By Angelita Delcido
The Pueblo Theater family is treating the Pueblo HS Community with a “real life” view on situations that people experience everyday—a performance that acts out expectations for situations, and shows the reality of these situations. The show is called “Expectations vs. Reality”, and there will be four performances.
After all of the month-long challenges to remember their lines and character building, teacher and director Ms. Sarah Sutton is eager for her students’ performance to entertain and impact audiences emotionally, as well as to make them laugh.
“That’s [making an audience laugh and making an emotional impact is] an actor’s job,” Sutton explained. “We want to entertain—whether our acting makes the audience laugh, or cry.”
Sutton said the show will definitely entertain, but some audience members may consider the rating to be PG-13 because of some of the show’s themes—including conversations regarding relationships, teen pregnancy, alcoholism, suicide and death.
Sutton wants the community to know that although these “things” are prevalent, “it’s not the crux of the show. Sometimes we think that teens aren’t listening to adults, but everything that we adults say and do influences their every-day life.”
This show has been approved by school administrators.
She also explained students have invested a lot of after school time to rehearse this performance—an estimated 52 hours!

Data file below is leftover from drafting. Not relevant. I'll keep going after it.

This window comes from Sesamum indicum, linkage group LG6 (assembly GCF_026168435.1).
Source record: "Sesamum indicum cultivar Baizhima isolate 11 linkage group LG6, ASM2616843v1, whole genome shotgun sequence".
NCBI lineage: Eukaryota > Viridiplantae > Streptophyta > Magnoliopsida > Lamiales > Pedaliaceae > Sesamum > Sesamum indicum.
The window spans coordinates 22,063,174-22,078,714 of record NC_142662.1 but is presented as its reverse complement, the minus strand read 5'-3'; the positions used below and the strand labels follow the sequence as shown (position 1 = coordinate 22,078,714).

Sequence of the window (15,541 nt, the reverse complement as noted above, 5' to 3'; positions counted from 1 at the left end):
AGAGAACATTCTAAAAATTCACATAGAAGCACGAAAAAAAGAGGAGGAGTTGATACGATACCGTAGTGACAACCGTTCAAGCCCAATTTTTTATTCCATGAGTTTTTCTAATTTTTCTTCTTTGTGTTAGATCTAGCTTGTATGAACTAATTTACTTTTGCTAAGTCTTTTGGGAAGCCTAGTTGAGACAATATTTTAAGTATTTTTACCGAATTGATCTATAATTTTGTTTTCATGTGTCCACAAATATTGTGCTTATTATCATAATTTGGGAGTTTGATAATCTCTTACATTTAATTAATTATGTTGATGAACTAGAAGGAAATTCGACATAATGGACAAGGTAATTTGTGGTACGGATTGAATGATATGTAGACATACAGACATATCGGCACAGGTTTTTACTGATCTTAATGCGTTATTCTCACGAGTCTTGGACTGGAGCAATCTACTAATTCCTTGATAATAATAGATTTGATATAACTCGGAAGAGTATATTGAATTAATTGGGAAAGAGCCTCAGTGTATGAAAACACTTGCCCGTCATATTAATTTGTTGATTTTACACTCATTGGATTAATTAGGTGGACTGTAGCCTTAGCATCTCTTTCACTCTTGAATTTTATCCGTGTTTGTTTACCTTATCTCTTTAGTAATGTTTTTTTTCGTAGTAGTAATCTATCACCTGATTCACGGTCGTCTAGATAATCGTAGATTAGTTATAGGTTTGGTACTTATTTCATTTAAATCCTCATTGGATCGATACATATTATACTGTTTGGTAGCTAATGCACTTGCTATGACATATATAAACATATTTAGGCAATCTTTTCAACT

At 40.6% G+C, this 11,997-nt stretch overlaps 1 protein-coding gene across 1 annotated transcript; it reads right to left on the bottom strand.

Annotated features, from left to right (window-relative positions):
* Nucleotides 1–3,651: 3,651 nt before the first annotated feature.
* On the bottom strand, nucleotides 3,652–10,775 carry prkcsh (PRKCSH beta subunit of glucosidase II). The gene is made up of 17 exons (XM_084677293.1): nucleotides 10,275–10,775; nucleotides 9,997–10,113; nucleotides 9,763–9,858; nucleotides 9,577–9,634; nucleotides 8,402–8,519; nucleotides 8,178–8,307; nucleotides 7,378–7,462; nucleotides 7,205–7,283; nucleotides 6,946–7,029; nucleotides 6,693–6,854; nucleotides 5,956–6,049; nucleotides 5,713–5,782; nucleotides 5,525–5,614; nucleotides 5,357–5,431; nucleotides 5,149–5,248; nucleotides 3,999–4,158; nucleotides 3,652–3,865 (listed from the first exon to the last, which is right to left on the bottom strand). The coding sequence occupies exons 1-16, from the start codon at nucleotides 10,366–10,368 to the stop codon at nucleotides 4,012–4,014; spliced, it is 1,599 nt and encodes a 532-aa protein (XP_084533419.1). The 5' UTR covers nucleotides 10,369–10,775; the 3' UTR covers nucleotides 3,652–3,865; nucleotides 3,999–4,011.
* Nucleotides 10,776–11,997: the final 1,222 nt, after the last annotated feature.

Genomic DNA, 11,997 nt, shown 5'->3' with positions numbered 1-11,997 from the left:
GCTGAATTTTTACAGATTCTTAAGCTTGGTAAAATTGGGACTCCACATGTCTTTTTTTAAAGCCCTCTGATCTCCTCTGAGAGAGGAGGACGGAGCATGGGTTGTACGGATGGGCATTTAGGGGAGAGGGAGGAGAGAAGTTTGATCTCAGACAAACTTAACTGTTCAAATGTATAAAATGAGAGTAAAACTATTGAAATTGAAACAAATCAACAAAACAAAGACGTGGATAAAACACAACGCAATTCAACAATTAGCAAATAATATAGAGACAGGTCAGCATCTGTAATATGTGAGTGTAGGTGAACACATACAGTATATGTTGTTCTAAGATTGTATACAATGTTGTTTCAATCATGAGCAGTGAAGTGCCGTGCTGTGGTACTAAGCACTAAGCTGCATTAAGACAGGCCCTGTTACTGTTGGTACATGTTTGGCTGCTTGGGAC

“This is also our first show with live music,” Sutton said. “Over the years, we’ve proven ourselves to the Pueblo Community, and we now have faculty asking to help with lights and sound.” She paused and said, “That’s how professional our program is now.”
The purpose of the show, Sutton said, is to entertain.
Senior Jalena Norzagaray said, “I want to leave a legacy for incoming theater students. I want to inspire the younger actors and actresses to commit to this program because it has helped me in so many different areas of my personal and academic life.”
She added that practices were sometimes grueling but enjoyed how after all of the hard work, everyone united as a huge family.
Sutton added, “I’ve had many of these students since they were freshmen, and to see them now as seniors and how they have grown into young adults is incredibly rewarding.”
[Writer’s footnote: I truly had the honor of watching this performance before the opening night, Thursday, Dec. 1. All of their hard work definitely shows in their performance! Warriors—come join the theatre family at 7 p.m. in the Little Theater, but you should be there a little earlier because these performances sell out quickly. The performance will be Thurs., Dec. 1 and Fri., Dec. 2; and Thurs., Dec. 8 and Fri., Dec. 9, all at 7 p.m.]